The Australasian Association of Convenience Stores (AACS) has joined with health experts to call upon the government to develop a framework for the legal sale of e-cigarettes.
It comes amid a Senate Inquiry into ‘Personal choice and community impacts’ which is currently examining a range of issues including the sale and use of tobacco and nicotine and e-cigarettes as well as other measures introduced to restrict personal choice.
Within Australia, the legislation regarding e-cigarette use, display and sale varies from state to state, however, in all states of Australia it is illegal to sell e-cigarettes and e-liquids containing nicotine, although e-cigarettes themselves and the importation of nicotine e-liquids for personal use is not outlawed.
AACS along with the New Nicotine Alliance and other health experts, is now calling on government to lift the ban on e-cigarettes without delay, so the potential for these products to help smokers kick the habit can be realised.
Addressing the inquiry in Sydney on Wednesday, Dr Attila Danko, president of New Nicotine Alliance, suggested smoking could become obsolete if laws prohibiting e-cigarettes were overturned and labelled draconian laws banning e-cigarettes as “monstrous”.
AACS CEO Jeff Rogut emphasised the urgent need for government to develop a framework for the legal sale of e-cigarettes, before the black market fills the gap – as it has done so effectively in the market for traditional tobacco products.
“The sharp rise in the illicit market for tobacco, and the disastrous health and economic implications of the growth of this market, reinforces the importance of getting the framework for the responsible sale of e-cigarettes right,” Mr Rogut said.
AACS supports restrictions on the sale of e-cigarettes to minors, ensuring the products are child tamper proof, contain an ingredients list and meet minimum safety and quality standards.
“Kneejerk reactions to ban e-cigarettes [would] represent a huge missed opportunity. We should be making it easier – not harder – for people to access products that might help them quit.
Mr Rogut said e-cigarettes could provide real economic opportunities for small businesses like convenience stores in their efforts to compete against the major chains. E-cigarette products are suited to the convenience store model and have significant potential to drive revenue growth.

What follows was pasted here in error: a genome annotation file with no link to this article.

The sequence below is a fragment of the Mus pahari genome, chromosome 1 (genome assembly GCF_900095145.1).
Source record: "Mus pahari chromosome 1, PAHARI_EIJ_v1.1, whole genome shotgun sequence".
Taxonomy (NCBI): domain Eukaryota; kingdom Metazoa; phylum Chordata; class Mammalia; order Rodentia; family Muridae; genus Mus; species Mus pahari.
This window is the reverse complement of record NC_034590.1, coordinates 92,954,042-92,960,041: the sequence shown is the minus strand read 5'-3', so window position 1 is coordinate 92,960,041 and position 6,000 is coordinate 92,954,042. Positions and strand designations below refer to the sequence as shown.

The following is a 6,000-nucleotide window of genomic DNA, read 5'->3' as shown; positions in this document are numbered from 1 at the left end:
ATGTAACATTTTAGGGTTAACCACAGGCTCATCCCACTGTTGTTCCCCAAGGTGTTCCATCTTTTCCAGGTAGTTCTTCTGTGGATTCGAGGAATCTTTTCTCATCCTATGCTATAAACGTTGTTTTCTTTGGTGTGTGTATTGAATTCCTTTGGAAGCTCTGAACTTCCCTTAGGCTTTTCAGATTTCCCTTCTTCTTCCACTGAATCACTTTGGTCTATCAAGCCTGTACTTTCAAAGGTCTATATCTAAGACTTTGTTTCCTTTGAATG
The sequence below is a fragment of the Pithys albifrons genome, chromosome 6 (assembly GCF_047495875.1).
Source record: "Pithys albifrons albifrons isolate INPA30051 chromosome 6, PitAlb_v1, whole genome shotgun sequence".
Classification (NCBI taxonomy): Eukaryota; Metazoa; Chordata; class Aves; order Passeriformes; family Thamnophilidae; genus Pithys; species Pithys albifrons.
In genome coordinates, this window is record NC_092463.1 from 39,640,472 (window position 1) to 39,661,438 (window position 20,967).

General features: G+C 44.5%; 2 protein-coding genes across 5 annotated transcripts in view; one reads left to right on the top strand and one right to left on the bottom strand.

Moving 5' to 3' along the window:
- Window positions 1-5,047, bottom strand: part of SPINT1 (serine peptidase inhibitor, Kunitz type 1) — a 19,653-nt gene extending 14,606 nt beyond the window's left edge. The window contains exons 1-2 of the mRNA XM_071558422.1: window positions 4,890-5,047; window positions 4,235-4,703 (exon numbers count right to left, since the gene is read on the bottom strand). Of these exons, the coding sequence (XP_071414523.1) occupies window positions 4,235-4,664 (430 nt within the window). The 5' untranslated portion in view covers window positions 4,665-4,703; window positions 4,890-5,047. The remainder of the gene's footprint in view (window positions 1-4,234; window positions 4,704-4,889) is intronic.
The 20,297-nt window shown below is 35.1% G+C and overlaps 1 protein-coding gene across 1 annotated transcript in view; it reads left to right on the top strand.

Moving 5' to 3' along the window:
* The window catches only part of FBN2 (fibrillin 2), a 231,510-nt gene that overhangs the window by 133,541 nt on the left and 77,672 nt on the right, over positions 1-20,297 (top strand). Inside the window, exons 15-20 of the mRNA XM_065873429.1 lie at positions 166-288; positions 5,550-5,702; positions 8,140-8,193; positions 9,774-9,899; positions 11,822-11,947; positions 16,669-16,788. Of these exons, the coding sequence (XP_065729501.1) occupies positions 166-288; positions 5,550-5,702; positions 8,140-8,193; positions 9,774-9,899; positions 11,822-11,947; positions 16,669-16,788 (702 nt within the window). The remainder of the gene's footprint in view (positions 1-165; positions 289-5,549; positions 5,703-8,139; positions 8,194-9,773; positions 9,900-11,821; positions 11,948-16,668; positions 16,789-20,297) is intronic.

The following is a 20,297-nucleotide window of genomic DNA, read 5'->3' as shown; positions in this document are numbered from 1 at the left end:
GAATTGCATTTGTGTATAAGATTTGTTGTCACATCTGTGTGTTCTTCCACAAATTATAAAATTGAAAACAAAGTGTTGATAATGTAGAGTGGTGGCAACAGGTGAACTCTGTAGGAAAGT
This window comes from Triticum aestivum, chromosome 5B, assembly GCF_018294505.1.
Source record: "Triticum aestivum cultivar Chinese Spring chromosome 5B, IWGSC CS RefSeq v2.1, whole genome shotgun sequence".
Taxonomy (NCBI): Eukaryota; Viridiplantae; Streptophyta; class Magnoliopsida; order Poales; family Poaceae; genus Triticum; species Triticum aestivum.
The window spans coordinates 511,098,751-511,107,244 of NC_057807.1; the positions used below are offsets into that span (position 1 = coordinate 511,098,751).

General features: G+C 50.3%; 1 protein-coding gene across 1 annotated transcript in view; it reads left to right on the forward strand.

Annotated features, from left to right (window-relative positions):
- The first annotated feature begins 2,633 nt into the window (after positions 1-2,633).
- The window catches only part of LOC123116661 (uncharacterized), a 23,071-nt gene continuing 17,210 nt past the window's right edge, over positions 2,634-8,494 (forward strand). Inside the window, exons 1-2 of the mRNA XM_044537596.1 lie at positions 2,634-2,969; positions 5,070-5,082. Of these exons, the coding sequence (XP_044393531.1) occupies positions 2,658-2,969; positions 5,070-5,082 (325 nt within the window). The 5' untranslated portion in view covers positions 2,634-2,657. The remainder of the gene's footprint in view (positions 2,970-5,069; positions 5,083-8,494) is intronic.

“Convenience stores are proven responsible retailers and have the potential role to play at the coal face, conveniently providing adult consumers a healthier, safer choice. The longer the issue is bogged down in debate, the less support we are providing people who smoke,” Mr Rogut said.
For Australians to capitalise on the potential health benefits, it will be essential for government to avoid subjecting e-cigarettes to the same tax treatment as other restricted product categories like tobacco and pharmacy products, said Mr Rogut.
“In developing a framework for the sale of e-cigarettes, we cannot afford to view these products as just another source of tax revenue. If e-cigarettes are too heavily taxed it may discourage or prevent people from investigating this solution.
“E-cigarettes are a potential solution to reduce the incidence of smoking. We need to give them a chance to succeed,” he said.
In the US, convenience industry analysts predict the sale of e-cigarettes will soon surpass traditional cigarette sales. Research by Wells Fargo indicates US retail sales of electronic smoking devices could top the $10 billion mark by 2018 due to ongoing interest by both manufacturers and consumers.
International studies back up the potential role e-cigarettes can play in tackling smoking. The August 2015 study entitled Electronic cigarettes: A report commissioned by Public Health England states that e-cigarettes are around 95 per cent safer than smoked tobacco.
“There is international research to show that e-cigarettes represent a safer alternative to smoking and that they can help some people in their efforts to quit. If Government is serious about reducing smoking among the population, they owe it to these people to conveniently provide a better alternative,” Mr Rogut said.